Circles Green Bay started in 2017 at Community Church with the goal of wiping out poverty in Brown County, one family at a time. Nikki Unger has been involved in the Circles program from the beginning and talks about her experience.

by Mike Vandermause on November 18, 2019

Nikki Unger serves as a part-team lead in the Circles children’s area and before that volunteered as a children's coordinator for the Circles Green Bay program held at Community Church. Nikki has lived in the Green area for more than 20 years and has attended Community Church for nearly seven years. She talks about her Circles experience in this Q&A.

Why are you involved in Circles?

Nikki: I just feel like we are here to love on people and to walk with people and to try to do good wherever we can. I want to be able to give back. As an adult I have seasons of my life where I’ve been really busy and as a mom of young children I didn’t really have much time to do things like this. But I’m in a season now where this just fit. Monday nights were perfect in my schedule, something I felt was great connection and a great fit to be a part of.

Have you seen evidence of a difference being made in people’s lives?

Nikki: You can feel it, from the first night we came here and got to meet the families until now when we’re meeting a new cohort of families. There’s been so much growth. Just to see the confidence and the comfort in people and just the sense of belonging with Circle leaders and with the kids, and to be part of developing those relationships I think is such a sound foundation which is needed. I think so many people have said, I never felt like I belonged and now I’m part of something and people care if I’m here and so whether it’s volunteers or leaders in families, everybody is eager to be here and that’s a special thing to be part of.

What energizes you about Circles?

Nikki: I’m blessed to get lots of hugs. I’ll ask kids sometimes how many do you want. Sometimes I’ll get as many as a hundred, so we sit and hug up and love. As much as I feel like I’m honored to be here, able to give sometime, I get as much as I give if not more. Getting to see the growth, getting to be part of it, I grow as much as anybody too because we’re all humans, we’re all a part of the story together, so I’m not any better than any of the people who are part of this program. I’m just a person walking alongside with them and we’re going through life together.

What advice would you give to someone considering volunteering for Circles?

Nikki: Come check it out. Just walk in, let us know, we would love to just talk with you. It’s not a pressure thing. It’s got to be the right season, the right fit, but it’s an amazing thing to be a part of, just to be part of people’s story.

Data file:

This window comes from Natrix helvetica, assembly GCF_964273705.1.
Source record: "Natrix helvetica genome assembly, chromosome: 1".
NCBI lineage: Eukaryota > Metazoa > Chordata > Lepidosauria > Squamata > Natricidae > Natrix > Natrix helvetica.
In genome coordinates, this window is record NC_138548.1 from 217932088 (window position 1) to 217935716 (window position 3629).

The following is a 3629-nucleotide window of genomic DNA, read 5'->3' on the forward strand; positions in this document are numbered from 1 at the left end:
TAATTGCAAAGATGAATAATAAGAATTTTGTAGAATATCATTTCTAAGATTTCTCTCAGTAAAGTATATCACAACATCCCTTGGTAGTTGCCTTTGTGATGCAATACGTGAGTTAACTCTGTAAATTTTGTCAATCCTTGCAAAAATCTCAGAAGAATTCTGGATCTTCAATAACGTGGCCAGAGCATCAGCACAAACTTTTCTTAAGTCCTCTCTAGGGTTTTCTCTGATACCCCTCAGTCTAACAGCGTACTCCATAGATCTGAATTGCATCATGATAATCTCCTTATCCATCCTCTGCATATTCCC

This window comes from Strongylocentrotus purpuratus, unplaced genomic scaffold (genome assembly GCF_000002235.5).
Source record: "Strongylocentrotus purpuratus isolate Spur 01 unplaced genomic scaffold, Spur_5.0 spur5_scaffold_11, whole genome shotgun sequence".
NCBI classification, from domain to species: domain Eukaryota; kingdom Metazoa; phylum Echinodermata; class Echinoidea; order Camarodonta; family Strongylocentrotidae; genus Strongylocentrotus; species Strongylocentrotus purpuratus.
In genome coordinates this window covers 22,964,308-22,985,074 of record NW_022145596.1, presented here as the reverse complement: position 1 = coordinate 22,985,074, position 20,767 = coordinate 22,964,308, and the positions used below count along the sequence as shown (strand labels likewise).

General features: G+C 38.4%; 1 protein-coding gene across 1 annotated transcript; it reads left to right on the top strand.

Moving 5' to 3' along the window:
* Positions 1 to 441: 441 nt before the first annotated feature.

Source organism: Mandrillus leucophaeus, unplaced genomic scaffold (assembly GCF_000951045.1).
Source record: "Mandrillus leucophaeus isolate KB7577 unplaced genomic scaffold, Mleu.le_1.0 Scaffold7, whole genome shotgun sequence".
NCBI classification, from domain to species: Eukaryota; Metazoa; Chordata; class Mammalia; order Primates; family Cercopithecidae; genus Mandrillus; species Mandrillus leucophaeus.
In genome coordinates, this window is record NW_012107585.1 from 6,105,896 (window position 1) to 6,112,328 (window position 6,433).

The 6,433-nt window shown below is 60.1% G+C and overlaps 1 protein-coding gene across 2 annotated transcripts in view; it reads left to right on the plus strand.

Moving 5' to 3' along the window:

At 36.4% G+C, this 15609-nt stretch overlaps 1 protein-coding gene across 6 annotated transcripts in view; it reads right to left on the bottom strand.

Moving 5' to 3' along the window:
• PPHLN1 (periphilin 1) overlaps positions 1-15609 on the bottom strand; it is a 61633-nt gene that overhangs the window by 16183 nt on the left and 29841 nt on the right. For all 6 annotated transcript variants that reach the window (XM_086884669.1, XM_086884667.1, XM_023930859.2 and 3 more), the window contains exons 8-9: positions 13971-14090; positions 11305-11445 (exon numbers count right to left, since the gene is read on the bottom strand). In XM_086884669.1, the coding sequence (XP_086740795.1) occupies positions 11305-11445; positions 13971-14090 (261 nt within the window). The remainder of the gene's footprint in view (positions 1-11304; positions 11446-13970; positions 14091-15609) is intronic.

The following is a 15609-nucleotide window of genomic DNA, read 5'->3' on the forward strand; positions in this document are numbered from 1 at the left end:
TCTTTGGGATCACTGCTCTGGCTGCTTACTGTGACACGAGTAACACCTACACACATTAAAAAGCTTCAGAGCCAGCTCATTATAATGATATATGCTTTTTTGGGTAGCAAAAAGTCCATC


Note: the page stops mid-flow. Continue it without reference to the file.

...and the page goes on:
Is it special having Circles at Community Church?

Nikki: It’s a bonus for me, because really I feel so much peace and joy when I’m here being surrounded by the people that are part of Community. Whether it’s Sunday morning or a small group on a Wednesday night or whatever it is, I feel like this is a place where God is alive and not contained within this building, but alive and able to help us re-energize and be able to go forward and be a part of things. I was excited it was here.

Do you feel called to help the poor?

Nikki: I think when we hear again and again from the Bible that Jesus didn’t spend his time with people who were doing great and who were rich and had it all together. He spent his time loving on the people who were broken and struggling. Really that’s our job, that’s our calling. If I go to my job each day and go home to the comfort of my home and do nothing else, I feel like I’m really missing a big piece. This is an opportunity where I’m humbled to walk with them. It’s a level playing field. We’re all just getting through life together. If I can be a part of supporting somebody at some point, that’s great. But they are pouring into me and the other volunteers. It’s a special thing to be a part of.

Can poverty be ended in Brown County?

Nikki: Poverty is such a big monster. I pray it can. I think it’s a huge pervasive problem. That’s why I think going in depth with families is really a way to do it. I work for the Green Bay public schools and we have a lot of kids and families that struggle in our district. In any city or rural area, I think we need to do more than just give people an outreach. We need to do more than just say, ‘Pull yourself up by your bootstraps.’ We really need to get into their story and find out where they are at and what we can do to help be a part of the next steps.